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Open Letter to Costco On Chinese Products Made by Forced Labor

President & CEO Craig Jelinek
Costco Wholesale Corporation
999 Lake Drive
Issaquah, WA 98027

November 15, 2019

We are deeply troubled by Costco’s recent decision to continue to sell Absorba pajamas. While you have sought to assure us that this product is free of slave labor, we would like you to consider the points in this letter.

Costco’s decision to remove these items from your shelves, as any responsible American company would was welcomed. However, the pajamas can now be purchased using a coupon offered on your web site. This reversal of your earlier decision is very concerning.

Costco was named in the recent hearings on the Uyghur persecution in the United States Congress in China. We are glad that lawmakers are on the side of justice for the Uyghur and are considering expanding the investigation to beyond just Chinese suppliers, but also to American beneficiaries of forced labor.

The South China Morning Post reports that U.S.-based scholars and experts spoke before legislators about how Uyghurs who have been forcibly held in detention centers have been put to work in factory jobs. Companies that used these factories staffed by Uyghurs and other Turkic minorities would receive government subsidies for each individual trained and employed, along with shipping subsidies. This cheap labor along with the government subsidies would result in very low manufacturing costs, “undercutting global prices,” according to testimony presented at the hearing by the Center of Strategic and International Studies. This could turn Xinjiang into a hub for low-cost manufacturing.

According to reliable sources such as the agricultural research company Gro Intelligence, a vast cotton-producing industry has been developed in Xinjiang which supplies 80 percent of the country’s total cotton output. This would mean that any cotton clothing sourced from China would be suspect of containing cotton grown using slave labor.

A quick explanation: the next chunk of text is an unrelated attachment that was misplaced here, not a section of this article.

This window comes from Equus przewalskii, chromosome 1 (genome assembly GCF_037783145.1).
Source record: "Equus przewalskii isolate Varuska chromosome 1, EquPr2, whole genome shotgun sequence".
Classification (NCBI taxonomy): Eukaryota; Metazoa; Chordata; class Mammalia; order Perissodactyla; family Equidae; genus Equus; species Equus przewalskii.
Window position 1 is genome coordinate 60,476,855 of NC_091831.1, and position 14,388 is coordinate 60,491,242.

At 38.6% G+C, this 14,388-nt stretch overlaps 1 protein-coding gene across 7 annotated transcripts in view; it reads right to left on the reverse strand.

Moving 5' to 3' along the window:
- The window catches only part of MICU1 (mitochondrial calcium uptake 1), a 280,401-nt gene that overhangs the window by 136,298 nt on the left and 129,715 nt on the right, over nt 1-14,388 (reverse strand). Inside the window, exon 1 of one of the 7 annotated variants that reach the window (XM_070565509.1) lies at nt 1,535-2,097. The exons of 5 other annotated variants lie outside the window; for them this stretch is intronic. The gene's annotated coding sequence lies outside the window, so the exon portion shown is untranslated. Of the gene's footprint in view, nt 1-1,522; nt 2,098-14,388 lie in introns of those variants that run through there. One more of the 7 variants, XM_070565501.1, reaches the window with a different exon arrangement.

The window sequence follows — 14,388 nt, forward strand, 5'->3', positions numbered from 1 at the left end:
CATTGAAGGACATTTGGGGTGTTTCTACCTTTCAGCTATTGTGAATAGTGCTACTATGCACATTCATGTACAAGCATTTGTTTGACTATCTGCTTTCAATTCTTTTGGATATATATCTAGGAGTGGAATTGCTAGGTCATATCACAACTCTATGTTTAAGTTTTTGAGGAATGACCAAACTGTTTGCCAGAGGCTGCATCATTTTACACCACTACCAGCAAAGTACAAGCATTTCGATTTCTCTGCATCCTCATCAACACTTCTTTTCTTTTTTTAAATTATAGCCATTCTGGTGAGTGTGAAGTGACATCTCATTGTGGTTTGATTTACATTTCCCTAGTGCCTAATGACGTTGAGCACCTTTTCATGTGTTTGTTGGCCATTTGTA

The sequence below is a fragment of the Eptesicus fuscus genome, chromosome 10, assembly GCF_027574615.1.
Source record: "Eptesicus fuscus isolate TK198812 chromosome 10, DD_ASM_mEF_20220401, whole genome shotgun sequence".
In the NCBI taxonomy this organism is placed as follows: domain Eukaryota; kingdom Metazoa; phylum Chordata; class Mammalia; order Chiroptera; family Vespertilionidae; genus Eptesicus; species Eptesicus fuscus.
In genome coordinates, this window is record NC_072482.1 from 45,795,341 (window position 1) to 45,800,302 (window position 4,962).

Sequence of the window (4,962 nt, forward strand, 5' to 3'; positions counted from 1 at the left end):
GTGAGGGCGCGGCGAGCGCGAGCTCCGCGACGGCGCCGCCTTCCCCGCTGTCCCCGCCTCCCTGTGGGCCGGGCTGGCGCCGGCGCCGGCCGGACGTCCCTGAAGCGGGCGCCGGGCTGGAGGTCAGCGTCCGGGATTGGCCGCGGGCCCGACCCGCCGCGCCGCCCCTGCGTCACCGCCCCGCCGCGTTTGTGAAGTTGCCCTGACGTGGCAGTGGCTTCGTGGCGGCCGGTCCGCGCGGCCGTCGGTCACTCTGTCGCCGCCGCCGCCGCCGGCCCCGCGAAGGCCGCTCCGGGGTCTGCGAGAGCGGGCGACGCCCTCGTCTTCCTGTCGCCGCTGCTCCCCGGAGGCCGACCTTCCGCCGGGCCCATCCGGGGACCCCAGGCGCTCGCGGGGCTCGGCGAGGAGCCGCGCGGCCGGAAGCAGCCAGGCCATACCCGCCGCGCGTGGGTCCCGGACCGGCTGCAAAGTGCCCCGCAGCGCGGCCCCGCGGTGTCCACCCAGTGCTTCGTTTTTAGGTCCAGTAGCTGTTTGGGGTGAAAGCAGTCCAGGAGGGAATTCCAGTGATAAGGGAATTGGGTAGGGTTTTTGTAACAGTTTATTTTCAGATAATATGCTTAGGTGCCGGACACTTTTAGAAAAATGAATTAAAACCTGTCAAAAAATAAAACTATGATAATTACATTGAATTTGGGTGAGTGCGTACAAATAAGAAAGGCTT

Furthermore, the Chinese Communist Party is transferring Uyghur and other Turkic people to other parts of China forcibly, so the task of tracking forced labor of Uyghur is no longer limited to Xinjiang (East Turkestan) but to the rest of the country, making it virtually impossible to track the forced labor of prisoners. How can third-party auditors ensure that the workers in these factories are not Uyghurs removed from Xinjiang (East Turkestan)?

The report states that “Identifying forced labor in Xinjiang is challenging. Many of the traditional tools that companies use, such as labor audits, are not effective in this context. These audits rely on interviews with workers, but the ex-detainee population is terrified, heavily surveilled, Second, because audits are time-constrained, auditors often sample the workforce. If only 10 percent of the workforce are ex-detainees, the audit sample could simply miss them. And lastly, the Chinese government has reacted to news stories about forced labor in Xinjiang by preventing third-party auditors from even trying to conduct their work. In some instances, the authorities stopped independent auditors at the airport and sent them back. In other cases, the government forced the auditors to use a government translator, which makes it even riskier for workers to speak freely.”